The classic sweet, medium-bodied coffee produced in Colombia takes its place among the most recognisable flavors in the world. Generations of hardworking growers, reaching back to the colonization of Latin America, point to this crop as their sole source of income. Without coffee, a huge portion of the nation would be unable to survive. That said, Colombia’s miracle tree did not catch on as quickly as you may think. Let’s take a look at how the Spanish forefathers of modern day Colombia began one of the biggest coffee exportation empires on the planet.

 

The Missionary Origins of Coffee in Colombia

 

Much like the origins of coffee in Ethiopia and Yemen, the arrival of coffee in Colombia is surrounded by legend and uncertainty. The land was inhabited by hundreds of agriculturally skilled tribes, such as the Muisca and Taironas, who numbered as many as 2 million people. When the first Spanish Conquistadors arrived in 1499, there began an era of transition with the first permanent European settlements being set up in the thirty years that followed. Jesuit priests had great influence at the time, and are often credited with introducing coffee seeds to the land after visiting Guyana and Venezuela. However, estimates of when that actually was range wildly from the mid-1500’s to the 1730’s.

 

The leaders of the fledgling state, then called New Granada, tried to encourage the farming communities in the east of the country to take on coffee as a staple crop. This was met with much consternation, when the growers learned that it could take up to five years before they would reap the benefits of their first harvest. As legend would have it, a village priest by the name of Francesco Romero saw an opportunity to use the church as a perfect coffee marketing tool. Through God’s word, Romero urged his congregation to plant 3 or 4 coffee plants each, instead of their usual penance of gold and silver. The scheme worked magnificently in the community of Salazar de la Palmas, and Romero shared the good news with the Archbishop of New Granada. The Archbishop saw a great opportunity and ordered all priests to make the same request of their local faithful. Soon, coffee was well on its way to becoming a crucial building block in the future Colombian society.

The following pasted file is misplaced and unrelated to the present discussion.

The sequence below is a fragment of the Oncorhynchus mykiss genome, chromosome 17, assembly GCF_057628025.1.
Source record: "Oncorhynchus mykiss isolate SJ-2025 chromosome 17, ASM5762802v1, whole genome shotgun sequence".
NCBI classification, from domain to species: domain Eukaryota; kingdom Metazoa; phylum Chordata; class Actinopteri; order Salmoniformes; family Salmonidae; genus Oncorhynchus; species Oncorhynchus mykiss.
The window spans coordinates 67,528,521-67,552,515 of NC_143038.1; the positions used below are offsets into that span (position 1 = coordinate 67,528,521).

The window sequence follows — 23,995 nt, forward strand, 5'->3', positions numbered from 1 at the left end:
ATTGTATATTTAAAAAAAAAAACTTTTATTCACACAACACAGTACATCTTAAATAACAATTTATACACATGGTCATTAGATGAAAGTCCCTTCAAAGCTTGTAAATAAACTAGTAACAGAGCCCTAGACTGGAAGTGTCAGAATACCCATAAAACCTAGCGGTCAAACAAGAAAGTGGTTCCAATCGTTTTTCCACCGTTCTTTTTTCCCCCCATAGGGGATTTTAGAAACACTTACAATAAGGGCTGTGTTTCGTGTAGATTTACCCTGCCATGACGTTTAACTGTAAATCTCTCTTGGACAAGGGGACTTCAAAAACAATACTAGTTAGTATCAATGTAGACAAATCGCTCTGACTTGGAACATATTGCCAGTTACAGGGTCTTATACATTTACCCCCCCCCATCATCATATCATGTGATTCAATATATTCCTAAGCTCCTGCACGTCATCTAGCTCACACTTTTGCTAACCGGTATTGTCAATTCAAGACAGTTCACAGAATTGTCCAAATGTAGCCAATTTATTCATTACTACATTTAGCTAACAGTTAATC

The first literary mention of coffee in Colombia, and the first time we can confirm the presence of coffee, was José Gumilla’s 1741 tome El Orinoco ilustrado, y defendido (known in the English speaking world as The Orinoco Illustrated). The Jesuit missionary from Valencia documented his journey along the Orinoco river and its many tributaries, describing the indigenous cultures, flora, and fauna that formed alongside the fourth largest river in the world. His study took much of the 1730’s to produce, and became a document of huge historical significance, thanks to his meticulous chronicle.

 

Always Bet On Black: Taking A Chance On Coffee

 

As the presence of coffee spread from the east to the northern lands of Santander, the inaugural exportation of Colombian coffee took place in 1835. Approximately 2,500 sacks of coffee were sent to the United States from the eastern port of Cúcuta, close to what are now the Venezuelan borderlands. As the international commodities market exploded, coffee production spread to the center and western departments, such as Cundinamarca and the north-westerly Antioquia region, home to the Finca Naya estate.

 

The world economy was entering the biggest boom to date in 1850-1857, and the wealthiest landowners of the Republic of New Granada knew they had to be quick to take advantage of the wide open market. In a rather speculative approach, many took a risk on which commodities would be the most lucrative. Tobacco & quinine were early favourites, bringing riches to those who believed in them, and soon fine leathers and livestock also enabled huge growth in the country. Everything was fine for a time, but the unconsolidated nature of investment led to an unstable agricultural industry, in hindsight, making the eventual collapse inevitable. International prices dropped, and production in these industry sectors slumped.

 

After its foundation in 1863, the Republic of Colombia’s coffee market grew in much the same way, with wild speculation fuelling growth in the last quarter of the 19th Century. Unlike the preceding fad crops of the 1850’s, coffee had become a reliable long crop, allowing for sustained rises in export revenue. The quicker turnaround in other crops made them ubiquitous on the international market, but coffee was still a sought after commodity, and the slower production rate meant less competition from other nations on the market. By the start of the 20th Century, the republic was exporting 600,000 bags of coffee per annum, charting a 900% increase in less than 25 years. This surge was initially fuelled by the emergence of large plantations, owned by wealthy individuals with connections to Bogotá, and subsequently, the lucrative international banking circuit. Coffee was now the most important resource in Colombia, and at the heart of geopolitical stability in the region.